Though this bird mainly eats insects, spiders, and other arthropods, it eats plenty of plant material, too. In particular, acorns, nuts, and pine cones, as well as seeds extracted from annual and perennial plants and (particularly in fall and winter) fruits ranging from grapes and hackberries to oranges and mangoes. Occasionally eats lizards, nestling birds, even minnows.

Nesting

Nesting Facts
Clutch Size
2–6 eggs
Number of Broods
1-3 broods
Egg Length
0.9–1.1 in
2.2–2.9 cm
Egg Width
0.7–0.9 in
1.7–2.2 cm
Incubation Period
12 days
Nestling Period
24–27 days
Egg Description
Smooth white.
Condition at Hatching
Naked and helpless, eyes closed.
Nest Description

Red-bellied Woodpeckers lay their eggs on the bed of wood chips left over after excavating their nest cavity. Nest holes are 22 to 32 centimeters deep, with a cylindrical living space of roughly 9 by 13 centimeters.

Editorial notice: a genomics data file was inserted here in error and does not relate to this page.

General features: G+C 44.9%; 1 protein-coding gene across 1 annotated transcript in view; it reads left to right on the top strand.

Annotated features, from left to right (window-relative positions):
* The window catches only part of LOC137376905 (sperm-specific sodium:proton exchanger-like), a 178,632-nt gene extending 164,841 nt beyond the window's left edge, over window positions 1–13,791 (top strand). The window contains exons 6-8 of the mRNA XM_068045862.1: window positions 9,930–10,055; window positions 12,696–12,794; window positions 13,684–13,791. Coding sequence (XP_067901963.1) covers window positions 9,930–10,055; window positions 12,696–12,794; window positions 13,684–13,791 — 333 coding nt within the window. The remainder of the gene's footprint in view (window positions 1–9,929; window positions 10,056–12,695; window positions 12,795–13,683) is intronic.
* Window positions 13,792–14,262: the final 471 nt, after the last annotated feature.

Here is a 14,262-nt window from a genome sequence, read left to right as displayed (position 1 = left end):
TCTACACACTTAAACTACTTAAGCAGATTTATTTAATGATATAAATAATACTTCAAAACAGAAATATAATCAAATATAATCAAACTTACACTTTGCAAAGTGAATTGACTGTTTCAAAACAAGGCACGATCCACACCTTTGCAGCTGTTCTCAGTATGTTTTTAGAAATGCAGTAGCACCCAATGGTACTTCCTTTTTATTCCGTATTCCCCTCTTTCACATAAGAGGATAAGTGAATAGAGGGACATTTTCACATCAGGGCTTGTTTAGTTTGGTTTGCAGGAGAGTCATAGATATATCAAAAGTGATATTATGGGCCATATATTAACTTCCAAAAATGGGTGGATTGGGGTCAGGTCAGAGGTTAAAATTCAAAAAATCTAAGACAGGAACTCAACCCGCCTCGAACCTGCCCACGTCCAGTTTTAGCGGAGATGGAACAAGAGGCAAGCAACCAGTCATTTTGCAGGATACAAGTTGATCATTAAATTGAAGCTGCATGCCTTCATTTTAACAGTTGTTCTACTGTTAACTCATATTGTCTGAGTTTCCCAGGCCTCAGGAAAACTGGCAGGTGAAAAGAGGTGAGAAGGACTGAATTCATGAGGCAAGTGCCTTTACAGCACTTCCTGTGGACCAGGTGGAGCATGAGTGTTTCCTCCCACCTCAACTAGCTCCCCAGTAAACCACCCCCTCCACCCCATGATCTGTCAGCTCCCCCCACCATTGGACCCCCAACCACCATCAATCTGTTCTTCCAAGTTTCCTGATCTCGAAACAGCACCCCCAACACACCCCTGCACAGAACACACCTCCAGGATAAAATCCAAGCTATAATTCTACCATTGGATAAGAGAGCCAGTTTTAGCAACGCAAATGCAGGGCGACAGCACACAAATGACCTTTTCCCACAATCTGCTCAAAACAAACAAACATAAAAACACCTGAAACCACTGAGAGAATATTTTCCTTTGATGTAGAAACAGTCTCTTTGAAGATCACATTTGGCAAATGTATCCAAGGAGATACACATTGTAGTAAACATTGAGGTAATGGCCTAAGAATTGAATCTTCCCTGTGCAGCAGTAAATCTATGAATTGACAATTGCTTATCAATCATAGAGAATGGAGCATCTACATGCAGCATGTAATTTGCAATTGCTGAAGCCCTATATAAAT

Nest Placement

Cavity

Nests in dead trees (hardwoods or pines), dead limbs of live trees, and fence posts. The same pair may nest in the same tree year after year, but typically excavate a new cavity each year, often placing the new one beneath the previous year’s.

Behavior


Bark Forager

These birds often stick to main branches and trunks of trees, where they hitch in classic woodpecker fashion, leaning away from the trunk and onto their stiff tail feathers as they search for food hiding in bark crevices. When nesting, males choose the site and begin to excavate, then try to attract a female by calling and tapping softly on the wood around or in the cavity. When a female accepts, she taps along with the male, then helps put the finishing touches on the nest cavity. At feeders, Red-bellied Woodpeckers will push aside most bird species other than Blue Jays.